The Sound Bloom

Brooks

This is something I wrote for an essay competition, which quite obviously I lost. So, here it is…

Don’t you think we are like brooks, some of us become rivers and some of us dry and die to a trickle? If knowledge and experience is a source of water, education digs up the brook and either lets it burgeon into a river or die to a trickle.

A few years ago, when I was younger, naïve, idealistic and more inane in general, I thought education is the cure-all for every malady of the society and the world. I still believe so, but the facets of that belief have changed, radically. Let it flow poetically:

O nature of the human brain,

Contrive a paradox,

That builds paranoia of the building kind

And makes men confident to remove paranoia of nature

 

That is what it precisely is. My idea of education is paradoxical. To me education should cultivate a constructive paranoia. I would define it simply – ‘take everything with a grain of salt’. Paranoia is a tool, an innate instinct that along with curiosity has led us to this place, this higher, hallowed ground. Einstein came up with exquisitely brilliant theory of relativity using the conduit of suspicion of Newton’s motion theories. So, paranoia, when combined with curiosity works wonders in education, especially in science education. Sure, belief is an important facet of nature and Einstein and other luminaries had it au natural. But a good education needs to instill a rationale that treats everything with a healthy amount of suspicion but can promptly reach correct conclusions. How do we do that?

I would say a healthy concoction of a liberal arts education and specified knowledge would do the job. But we are treading a dangerous line here; tipping into anyone territory would mean an overdose in philosophical meanderings and overtly technical jargon. When I say liberal arts, I mean an instruction that acquaints a student with the tenets of learning and the liberty of an education. A primer of such sort is prevalent in institutions like Amherst and Reed College. It would suffice as a tool that teaches students ‘how to learn’. Learning to analyze, observe and infer should be given precedence over spoon-feeding technicalities to the audience. This technique is universal in the sense that it is applicable to all tenets of the student hierarchy.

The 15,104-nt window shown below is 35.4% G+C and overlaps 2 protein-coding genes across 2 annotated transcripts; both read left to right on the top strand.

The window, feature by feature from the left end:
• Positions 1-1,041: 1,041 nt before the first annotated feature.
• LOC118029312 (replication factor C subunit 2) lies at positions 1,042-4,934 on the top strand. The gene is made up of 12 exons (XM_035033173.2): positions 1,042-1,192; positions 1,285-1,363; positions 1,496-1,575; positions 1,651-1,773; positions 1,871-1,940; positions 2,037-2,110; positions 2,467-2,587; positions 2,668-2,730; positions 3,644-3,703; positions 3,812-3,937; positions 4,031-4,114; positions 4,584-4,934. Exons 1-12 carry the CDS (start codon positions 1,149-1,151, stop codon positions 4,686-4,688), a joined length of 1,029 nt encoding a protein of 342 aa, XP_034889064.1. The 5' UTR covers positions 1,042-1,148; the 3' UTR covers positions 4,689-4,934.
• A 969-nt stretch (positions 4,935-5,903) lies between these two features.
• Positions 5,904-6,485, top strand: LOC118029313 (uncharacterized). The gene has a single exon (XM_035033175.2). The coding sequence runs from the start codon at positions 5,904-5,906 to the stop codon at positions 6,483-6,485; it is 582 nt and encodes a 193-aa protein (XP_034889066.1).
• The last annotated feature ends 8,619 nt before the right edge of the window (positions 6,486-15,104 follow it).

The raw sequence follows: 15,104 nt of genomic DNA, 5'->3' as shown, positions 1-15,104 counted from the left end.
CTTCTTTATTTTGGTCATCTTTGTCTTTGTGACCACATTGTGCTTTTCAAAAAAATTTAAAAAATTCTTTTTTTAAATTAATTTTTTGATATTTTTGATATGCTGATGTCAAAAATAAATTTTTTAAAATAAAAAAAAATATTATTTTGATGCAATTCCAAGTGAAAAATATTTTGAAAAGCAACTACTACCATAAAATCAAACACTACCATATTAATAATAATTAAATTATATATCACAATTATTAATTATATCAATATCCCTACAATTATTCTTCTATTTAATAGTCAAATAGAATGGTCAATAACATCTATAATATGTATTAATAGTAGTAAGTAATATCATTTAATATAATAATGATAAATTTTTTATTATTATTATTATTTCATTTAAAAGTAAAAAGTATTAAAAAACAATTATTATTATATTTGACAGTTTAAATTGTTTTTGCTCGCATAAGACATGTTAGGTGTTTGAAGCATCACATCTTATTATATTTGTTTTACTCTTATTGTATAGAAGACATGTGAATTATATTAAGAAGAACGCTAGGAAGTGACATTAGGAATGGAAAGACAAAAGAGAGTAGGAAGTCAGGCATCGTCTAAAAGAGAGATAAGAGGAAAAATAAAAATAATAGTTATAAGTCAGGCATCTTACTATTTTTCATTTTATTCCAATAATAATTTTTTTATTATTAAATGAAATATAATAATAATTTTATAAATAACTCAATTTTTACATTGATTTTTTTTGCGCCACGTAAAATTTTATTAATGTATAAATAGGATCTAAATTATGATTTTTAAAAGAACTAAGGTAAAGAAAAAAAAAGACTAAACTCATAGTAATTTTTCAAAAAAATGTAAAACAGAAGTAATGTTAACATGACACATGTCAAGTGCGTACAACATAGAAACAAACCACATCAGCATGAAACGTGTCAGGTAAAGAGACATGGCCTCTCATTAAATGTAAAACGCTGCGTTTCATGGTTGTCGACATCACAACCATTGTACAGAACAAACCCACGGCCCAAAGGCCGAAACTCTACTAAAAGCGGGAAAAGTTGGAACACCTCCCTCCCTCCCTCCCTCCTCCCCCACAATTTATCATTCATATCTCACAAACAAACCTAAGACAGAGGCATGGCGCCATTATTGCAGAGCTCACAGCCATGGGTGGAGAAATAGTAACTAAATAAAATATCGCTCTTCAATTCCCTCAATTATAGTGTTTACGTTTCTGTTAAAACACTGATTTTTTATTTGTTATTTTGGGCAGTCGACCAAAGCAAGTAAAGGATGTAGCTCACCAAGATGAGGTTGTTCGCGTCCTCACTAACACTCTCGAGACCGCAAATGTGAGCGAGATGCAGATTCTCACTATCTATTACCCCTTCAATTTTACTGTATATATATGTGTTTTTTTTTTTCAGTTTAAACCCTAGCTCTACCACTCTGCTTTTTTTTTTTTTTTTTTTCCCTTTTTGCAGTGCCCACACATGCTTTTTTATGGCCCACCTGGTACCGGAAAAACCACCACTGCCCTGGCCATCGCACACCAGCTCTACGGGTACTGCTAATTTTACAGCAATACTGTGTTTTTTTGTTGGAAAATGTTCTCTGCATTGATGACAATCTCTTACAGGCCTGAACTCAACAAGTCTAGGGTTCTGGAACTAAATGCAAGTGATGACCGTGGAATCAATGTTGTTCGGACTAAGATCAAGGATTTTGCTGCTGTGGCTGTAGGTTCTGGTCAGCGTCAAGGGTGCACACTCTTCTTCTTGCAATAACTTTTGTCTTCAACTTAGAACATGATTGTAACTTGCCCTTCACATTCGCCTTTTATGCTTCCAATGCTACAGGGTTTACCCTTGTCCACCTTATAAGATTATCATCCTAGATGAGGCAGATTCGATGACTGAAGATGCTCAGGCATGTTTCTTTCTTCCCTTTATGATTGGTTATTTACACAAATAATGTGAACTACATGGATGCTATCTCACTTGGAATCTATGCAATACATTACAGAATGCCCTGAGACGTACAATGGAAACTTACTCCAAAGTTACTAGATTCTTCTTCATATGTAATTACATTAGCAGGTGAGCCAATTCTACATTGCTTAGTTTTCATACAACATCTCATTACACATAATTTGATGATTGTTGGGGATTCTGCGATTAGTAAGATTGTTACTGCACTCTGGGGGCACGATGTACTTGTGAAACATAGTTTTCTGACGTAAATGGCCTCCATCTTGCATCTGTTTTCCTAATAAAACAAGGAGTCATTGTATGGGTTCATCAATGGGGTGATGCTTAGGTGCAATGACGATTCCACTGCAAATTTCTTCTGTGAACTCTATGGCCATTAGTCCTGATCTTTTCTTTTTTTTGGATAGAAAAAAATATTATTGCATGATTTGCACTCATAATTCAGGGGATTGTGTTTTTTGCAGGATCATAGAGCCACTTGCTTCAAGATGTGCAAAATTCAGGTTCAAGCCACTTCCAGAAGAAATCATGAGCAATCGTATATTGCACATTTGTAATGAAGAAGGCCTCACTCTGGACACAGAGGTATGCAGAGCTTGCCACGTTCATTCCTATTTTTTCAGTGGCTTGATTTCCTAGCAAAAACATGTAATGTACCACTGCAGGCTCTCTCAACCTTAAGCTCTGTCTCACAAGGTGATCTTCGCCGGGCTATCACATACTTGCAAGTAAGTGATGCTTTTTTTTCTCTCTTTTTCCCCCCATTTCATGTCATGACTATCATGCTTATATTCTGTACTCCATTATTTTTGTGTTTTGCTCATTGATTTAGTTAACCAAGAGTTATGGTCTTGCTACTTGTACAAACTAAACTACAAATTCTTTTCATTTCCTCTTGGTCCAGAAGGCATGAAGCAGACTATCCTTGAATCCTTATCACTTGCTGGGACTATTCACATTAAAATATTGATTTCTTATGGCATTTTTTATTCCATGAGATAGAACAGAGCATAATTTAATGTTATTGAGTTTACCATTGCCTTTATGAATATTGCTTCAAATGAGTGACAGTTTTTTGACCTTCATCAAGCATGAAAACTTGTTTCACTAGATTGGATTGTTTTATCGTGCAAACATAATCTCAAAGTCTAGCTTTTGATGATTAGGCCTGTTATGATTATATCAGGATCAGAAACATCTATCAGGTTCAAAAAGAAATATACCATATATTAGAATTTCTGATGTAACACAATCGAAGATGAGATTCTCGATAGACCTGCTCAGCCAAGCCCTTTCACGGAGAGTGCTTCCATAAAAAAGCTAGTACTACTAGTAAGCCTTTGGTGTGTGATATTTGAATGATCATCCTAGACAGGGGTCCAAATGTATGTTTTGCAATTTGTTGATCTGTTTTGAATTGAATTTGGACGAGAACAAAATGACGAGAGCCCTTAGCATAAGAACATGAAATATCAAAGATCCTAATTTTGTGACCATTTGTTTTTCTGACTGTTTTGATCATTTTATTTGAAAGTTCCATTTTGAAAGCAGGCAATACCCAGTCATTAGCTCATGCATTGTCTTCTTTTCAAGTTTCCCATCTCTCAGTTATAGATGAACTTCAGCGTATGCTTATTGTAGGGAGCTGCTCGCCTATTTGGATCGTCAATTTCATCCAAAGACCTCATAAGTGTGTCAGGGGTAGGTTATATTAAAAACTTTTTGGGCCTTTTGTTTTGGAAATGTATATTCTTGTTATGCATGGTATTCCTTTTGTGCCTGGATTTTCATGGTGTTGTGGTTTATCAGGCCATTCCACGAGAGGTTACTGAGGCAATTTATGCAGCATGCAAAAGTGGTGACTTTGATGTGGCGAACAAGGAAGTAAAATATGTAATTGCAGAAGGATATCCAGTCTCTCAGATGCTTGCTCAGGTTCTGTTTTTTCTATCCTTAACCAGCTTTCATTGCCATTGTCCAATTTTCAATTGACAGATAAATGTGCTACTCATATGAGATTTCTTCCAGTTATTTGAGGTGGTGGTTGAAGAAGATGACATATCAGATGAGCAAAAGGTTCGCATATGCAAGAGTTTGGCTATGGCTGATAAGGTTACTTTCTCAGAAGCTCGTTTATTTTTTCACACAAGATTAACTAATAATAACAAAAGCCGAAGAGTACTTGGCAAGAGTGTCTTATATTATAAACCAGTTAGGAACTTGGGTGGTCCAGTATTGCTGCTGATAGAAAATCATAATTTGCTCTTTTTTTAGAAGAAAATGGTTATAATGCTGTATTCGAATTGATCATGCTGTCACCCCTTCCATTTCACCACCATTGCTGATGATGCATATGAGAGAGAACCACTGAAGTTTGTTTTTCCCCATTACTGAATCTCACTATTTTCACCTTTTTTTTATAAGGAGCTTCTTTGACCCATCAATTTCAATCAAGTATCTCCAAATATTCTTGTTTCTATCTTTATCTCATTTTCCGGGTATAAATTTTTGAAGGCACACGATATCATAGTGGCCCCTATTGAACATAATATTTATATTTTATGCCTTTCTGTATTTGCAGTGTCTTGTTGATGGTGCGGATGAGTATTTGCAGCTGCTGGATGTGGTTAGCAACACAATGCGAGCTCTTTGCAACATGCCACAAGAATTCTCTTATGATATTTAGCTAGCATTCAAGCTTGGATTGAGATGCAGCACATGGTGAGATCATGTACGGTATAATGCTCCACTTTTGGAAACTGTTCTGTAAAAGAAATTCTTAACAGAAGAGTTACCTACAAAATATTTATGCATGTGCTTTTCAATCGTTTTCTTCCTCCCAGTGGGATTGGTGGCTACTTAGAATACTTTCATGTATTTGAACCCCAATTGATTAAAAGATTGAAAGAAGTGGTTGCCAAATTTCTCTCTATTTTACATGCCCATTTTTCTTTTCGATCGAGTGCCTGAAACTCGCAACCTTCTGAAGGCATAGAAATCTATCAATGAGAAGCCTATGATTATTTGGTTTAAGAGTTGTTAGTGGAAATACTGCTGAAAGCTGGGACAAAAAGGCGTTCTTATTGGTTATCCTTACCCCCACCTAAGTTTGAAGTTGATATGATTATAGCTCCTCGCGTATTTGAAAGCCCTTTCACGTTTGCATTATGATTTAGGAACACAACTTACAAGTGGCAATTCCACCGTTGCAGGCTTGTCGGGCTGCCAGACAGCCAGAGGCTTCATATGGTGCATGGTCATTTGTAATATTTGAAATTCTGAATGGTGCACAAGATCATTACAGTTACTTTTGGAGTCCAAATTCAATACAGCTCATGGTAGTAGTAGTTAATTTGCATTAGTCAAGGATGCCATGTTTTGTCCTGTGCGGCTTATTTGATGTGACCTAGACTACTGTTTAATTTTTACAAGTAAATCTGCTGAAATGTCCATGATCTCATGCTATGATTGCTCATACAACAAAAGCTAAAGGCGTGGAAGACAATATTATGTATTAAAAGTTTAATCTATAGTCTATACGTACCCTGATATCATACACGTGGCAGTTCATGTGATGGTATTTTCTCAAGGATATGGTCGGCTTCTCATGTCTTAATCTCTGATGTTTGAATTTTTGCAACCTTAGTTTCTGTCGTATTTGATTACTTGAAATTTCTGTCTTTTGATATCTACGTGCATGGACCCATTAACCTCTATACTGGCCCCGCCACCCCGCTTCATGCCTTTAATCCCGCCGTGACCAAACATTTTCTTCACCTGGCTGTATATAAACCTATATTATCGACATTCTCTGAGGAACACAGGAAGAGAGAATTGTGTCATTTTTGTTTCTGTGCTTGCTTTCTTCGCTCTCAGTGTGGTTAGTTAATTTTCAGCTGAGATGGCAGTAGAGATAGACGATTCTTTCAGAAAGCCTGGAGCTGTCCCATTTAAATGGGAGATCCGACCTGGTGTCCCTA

It is easy to kill a brook. Just try to straighten its meanders and it will painfully dry up. Education shouldn’t be akin to fascism; rather it should be jovial and interesting. Let me illustrate this. Mathematics is ostensibly the most dreaded subject. Why is it associated with grades and canes when it is the most enlightening subject of all? The students are force-fed information and practice means pain. How about first learning to analyze and understand how to solve problems and later on shift the focus to scores? I consider scores to be a travesty of education. The focus on 2-3 hour exams can easily be shifted to assessments based on classroom performance, discussion fervor and even impromptu conference style questions. This will hugely allay the stress on exams and make education an enjoyable experience.

As new ideas are officiated every year, we are at the brink of a data explosion, so proper handling and inference of this data is extremely important in education. Einstein had to study less ‘ready-made’ physics than we have to do, Newton, decidedly less. No doubt they went on to be creators. So, it is time for the inception of more efficient tools of education. I can think of no better platform than an online one. Organizations like Khan Academy, EdX, Coursera and MIT OCW have been integral in dispensing high quality education to suitors. The best part about them however is that they encourage cohorts of enthusiasts to come together and foster teamwork and it needs to start at a grassroots level. In a luminous future, I can see the shift from, scores to a hands-on experience in education. The focus should shift to enhancing the quality of education rather than haphazardly increasing the literacy rate, the latter will follow.

Let us turn into brooks

And flow across the azure sand

O mighty shovel turn us

Into the mighty river over the horizon

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